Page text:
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f2: Comparing the effects of the binomial and beta-binomial tests in data sets with low and intermediate level of overdispersion.The grey bars in each plot represent the empirical allelic ratio distribution. For a and b, the red and blue lines on the left plots represent the (expected) allelic ratio distributions associated with the binomial and beta-binomial tests, respectively. The red and blue bars on the right plots represent the number of allele-specific (AS) SNVs detected in each for the binomial and beta-binomial tests, respectively. (a) The plots for one of the RNA-seq data sets for the individual HG00096. It has a low overdispersion parameter, ρ=0.0205. The empirical distribution does not have heavy tails and the binomial and beta-binomial tests give very similar results. (b) The plots for one of the RNA-seq data sets for the individual NA11894. Overdispersion is higher at ρ=0.1234, and the beta-binomial distribution provides a better fit to the empirical allelic ratio distribution than the binomial distribution. The empirical distribution (grey bars) also show heavier tails, signifying more SNVs with allelic imbalance.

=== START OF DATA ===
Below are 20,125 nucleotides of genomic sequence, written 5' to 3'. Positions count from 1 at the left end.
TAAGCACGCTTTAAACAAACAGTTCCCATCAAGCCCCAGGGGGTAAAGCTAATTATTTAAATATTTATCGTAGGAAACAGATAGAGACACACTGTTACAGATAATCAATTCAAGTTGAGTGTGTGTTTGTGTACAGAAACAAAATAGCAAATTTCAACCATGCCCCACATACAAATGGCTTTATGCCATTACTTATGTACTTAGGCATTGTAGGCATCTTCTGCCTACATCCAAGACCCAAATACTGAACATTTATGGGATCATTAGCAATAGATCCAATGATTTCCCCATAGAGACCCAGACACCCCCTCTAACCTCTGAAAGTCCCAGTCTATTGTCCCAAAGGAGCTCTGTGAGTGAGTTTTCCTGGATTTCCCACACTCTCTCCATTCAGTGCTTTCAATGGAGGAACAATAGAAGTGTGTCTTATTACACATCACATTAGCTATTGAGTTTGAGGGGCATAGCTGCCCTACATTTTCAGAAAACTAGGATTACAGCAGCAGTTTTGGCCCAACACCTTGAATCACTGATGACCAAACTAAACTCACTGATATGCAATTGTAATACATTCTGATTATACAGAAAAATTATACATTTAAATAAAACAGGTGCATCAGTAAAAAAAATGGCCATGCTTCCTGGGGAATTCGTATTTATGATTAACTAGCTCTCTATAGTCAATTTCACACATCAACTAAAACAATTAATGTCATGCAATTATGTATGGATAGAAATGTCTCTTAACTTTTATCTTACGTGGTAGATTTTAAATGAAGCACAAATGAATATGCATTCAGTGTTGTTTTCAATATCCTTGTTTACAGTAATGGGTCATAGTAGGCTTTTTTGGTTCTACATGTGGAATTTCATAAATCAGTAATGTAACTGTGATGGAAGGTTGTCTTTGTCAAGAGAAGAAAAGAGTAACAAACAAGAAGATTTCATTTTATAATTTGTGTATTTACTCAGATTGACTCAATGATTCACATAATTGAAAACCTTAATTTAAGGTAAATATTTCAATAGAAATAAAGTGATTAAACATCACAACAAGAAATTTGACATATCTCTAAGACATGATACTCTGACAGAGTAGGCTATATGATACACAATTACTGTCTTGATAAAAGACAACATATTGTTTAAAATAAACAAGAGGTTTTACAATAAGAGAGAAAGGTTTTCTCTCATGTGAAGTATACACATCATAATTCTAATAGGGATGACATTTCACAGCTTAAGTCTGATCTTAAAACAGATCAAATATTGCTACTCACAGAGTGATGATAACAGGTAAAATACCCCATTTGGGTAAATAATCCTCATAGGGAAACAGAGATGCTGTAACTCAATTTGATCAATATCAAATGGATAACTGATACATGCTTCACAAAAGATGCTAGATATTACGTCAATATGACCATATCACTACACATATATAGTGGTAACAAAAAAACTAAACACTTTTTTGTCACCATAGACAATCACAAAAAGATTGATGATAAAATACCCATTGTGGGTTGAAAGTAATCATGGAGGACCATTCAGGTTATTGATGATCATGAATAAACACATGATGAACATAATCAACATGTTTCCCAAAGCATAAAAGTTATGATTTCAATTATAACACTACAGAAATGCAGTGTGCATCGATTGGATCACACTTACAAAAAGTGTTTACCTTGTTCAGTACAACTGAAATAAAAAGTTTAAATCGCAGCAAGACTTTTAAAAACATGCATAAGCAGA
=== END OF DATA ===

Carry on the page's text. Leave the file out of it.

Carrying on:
Mentions: In general, the AlleleDB workflow uniformly processes two pieces of information from each individual: the DNA variants, and reads from either the ChIP-seq or RNA-seq experiment to assess SNVs associated with ASB or ASE, respectively (Fig. 1). (1) It starts by first constructing a diploid personal genome for each of the 382 individuals, using DNA variants from the 1000 Genomes Project. (2) It then aligns the ChIP-seq or RNA-seq data set to each of the haploid genomes instead of the human reference genome, and chooses the better uniquely mapped alignment. This reduces reference bias that can potentially result in erroneous read mapping13. Because each individual can have multiple ChIP-seq or RNA-seq data sets, the alignment is performed to each personal genome twice. (2a) In the first round, the alignment is performed for each of 276 ChIP-seq and 987 RNA-seq data sets to calculate a measure of overdispersion (with respect to an expected binomial distribution) ‘ρ' (see the ‘Methods' section). We observed that if there is a greater overdispersion in the empirical allelic ratio (defined as the proportion of reads that map to the reference allele) distribution of a data set, the binomial test tends to overestimate the number of allele-specific events (Fig. 2). There are varying degrees of overdispersion in our data sets, even between biological replicates. In general, RNA-seq data sets are generally more consistent in overdispersion than ChIP-seq data sets. Differing overdispersion in individual data sets poses a challenge later in Step 2b when we pool and merge multiple data sets. To harmonize the data sets, we flag and filter data sets that are deemed to be more overdispersed in allelic ratio distributions, leaving us with 186 ChIP-seq and 955 RNA-seq data sets for allele-specific detection (Supplementary Table 2). (2b) The second alignment is performed by ‘pooling' the 186 ChIP-seq and 955 RNA-seq data sets that have not been filtered in Step 2a. The pooling is performed for each individual and each TF (for ChIP-seq); for example, CTCF (CCCTC-binding factor) ChIP-seq data sets for NA12878 that were not filtered were pooled together. An overdispersion parameter is re-calculated for each pooled set. (3) The third module filters reads that exhibit a bias that we term as ‘ambiguous mapping bias' (AMB). This bias occurs at a locus when reads containing one allele are preferred, not because of better alignments, but because of sequence homology in the region overlapping the other allele, with another location in the genome. As a result, reads with the other allele align ambiguously to multiple locations and are consequently removed, resulting in an erroneous allelic imbalance at that locus (Fig. 1). This module detects reads that exhibit AMB via simulations. Briefly, for each original uniquely mapped read (we call the ‘O read') that overlaps at least one heterozygous SNV on one parental genome, we simulate reads (‘S reads') that represent all possible haplotypes of that O read. We then align the S reads to the other parental genome. ‘O' reads with ‘S' reads that map to multiple locations (we call them ‘AMB reads') are filtered from the aligned reads obtained in Step 2b (see Fig. 1 and the ‘Methods' section). (4) Finally, we obtain allelic counts from the filtered read pile and estimate a ‘pooled' overdispersion parameter. Beta-binomial tests are performed using the ‘pooled' overdispersion parameter to detect allele-specific SNVs. For ChIP-seq data, the SNVs are further pared down to those within peak regions. We also remove SNVs if they lie in regions predicted to be copy number variants. Please refer to the ‘Methods' section for a more detailed description.